I’ve been teaching for 25 years now and always in primary schools. I worked as a mainstream class teacher for about half of that time and then moved into Special Education where I worked with children with severe language difficulties. Now I’m the support for learning teacher in a school near Edinburgh, Scotland.
I’ve been writing for longer than I’ve been teaching. Most of my work is for adults, but I have a collection of children’s poetry out as well as a couple of illustrated stories (Little Grey Cloud is available for Kindle and I’m rather proud of that one).
What inspires you to write?
I’m often inspired by interesting news items or sad events.
My most recent work was inspired by concern for the world’s environment (which is one of the sad things, I’m afraid). There were huge storms around the world this year and the East Coast of Scotland, where I live was part of that). Last week I went for a walk on the beach and saw something I’ve never seen before – a dead puffin. There wasn’t only 1 either, but there were 13, mainly because our spring has been so very cold. The other inspiration was the proposed use of Fracking to extract gases from underground. It’s a process I don’t want to see happening because of the dangers and I believe we need to be more careful. ‘The Rocks Below’ is a story about strange boulders that are washed up on the beach and have a serious impact upon a small town. Above all, it’s supposed to be a great story; if it gets children thinking about how we might look after the world, so much the better.
My most important role is as a father. I have 3 children aged 9, 7 and 5.
Tell us about your writing process
My writing is what I would call ‘organic’.
First of all, I can’t write unless I have an idea.
When the idea comes, I let it float about in my mind for as long as it needs to develop. At some point, I know roughly where a story will take me and then sit down to write it. Where it goes from there is often driven by the characters I create.
I’m very poorly organised in life and when I try to write notes and outlines, they just seem to get in the way.
What I would say is that the most important part of the process seems to begin once I’ve completed a first draft.
How do you think writing for children and young adults is different from writing for an adult audience?
For me, the first thing is to consider the tone of the story. As I said earlier, I often work with dark and difficult subjects. Many of these are not suitable for young adults or older children. That does mean I can only write for children when the idea is right – in the case of the rocks below, the idea of ‘living rocks’ seemed perfect for a younger audience.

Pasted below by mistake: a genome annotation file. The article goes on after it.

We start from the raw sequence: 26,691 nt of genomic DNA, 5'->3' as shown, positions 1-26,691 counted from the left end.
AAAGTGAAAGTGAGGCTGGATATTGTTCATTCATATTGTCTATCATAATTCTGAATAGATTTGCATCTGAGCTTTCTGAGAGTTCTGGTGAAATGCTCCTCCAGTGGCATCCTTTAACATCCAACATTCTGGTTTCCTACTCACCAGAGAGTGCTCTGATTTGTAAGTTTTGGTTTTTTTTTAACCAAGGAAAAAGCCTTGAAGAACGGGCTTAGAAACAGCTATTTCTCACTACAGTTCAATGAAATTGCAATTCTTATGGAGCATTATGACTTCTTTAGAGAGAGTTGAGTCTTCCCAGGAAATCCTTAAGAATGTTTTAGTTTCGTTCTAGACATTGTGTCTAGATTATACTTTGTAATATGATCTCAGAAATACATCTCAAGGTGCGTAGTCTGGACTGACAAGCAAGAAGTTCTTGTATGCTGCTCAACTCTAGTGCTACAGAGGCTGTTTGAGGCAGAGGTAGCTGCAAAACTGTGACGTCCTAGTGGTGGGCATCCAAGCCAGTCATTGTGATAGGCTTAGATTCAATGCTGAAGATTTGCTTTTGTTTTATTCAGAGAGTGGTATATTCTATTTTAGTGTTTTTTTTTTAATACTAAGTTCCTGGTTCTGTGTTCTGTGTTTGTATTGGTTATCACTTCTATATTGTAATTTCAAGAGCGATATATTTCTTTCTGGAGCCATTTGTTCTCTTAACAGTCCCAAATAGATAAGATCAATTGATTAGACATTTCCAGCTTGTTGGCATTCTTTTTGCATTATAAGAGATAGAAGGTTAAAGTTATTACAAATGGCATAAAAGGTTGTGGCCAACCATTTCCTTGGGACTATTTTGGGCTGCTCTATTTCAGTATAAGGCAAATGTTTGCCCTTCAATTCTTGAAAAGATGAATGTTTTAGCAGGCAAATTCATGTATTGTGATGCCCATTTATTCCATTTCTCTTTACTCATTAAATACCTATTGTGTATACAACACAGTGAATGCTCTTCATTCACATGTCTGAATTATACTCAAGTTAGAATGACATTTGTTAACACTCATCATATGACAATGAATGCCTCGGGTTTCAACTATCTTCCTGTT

I try to make sure that the chapters are all engaging and are always moving the plot forwards so that things are never dull (even more so than with my adult material).
When I put together the paperback version to back up the kindle, I added illustrations and also used a dyslexia-friendly paper and font, something I haven’t done with my adult work (maybe I should consider why I haven’t done it for adult readers!).
Ideally, I suppose I’d include children or young adults in the stories as major characters, but that’s just not the way it happens – the characters choose me rather than the other way around.
For Fiction Writers: Do you listen (or talk to) to your characters?
I seem to watch them. See what they’re doing. Like they’re in a movie with the sound turned down. When I see what they’re doing, I write it down. I hope that makes sense.
How did you decide how to publish your books?
Having published poetry magazines and also tried hard to find agents and publishers in the past, I do believe that self-publishing is a superb way to get work out to readers. I do have a couple of publishers who have put out my work and I’ve had a lot of stories in anthologies (The Mammoth Best British Crime Stories for example).
What do you think about the future of book publishing?
I believe that e-publishing will dominate the world of publishing in a very short period of time. I also believe that the major publishers of tree-books are becoming better at using the technologies and suspect that when everything settles, not much will have changed other than the medium uses to read from.
What genres do you write?
Crime, noir, sci-fi, short stories
What formats are your books in?
Both eBook and Print
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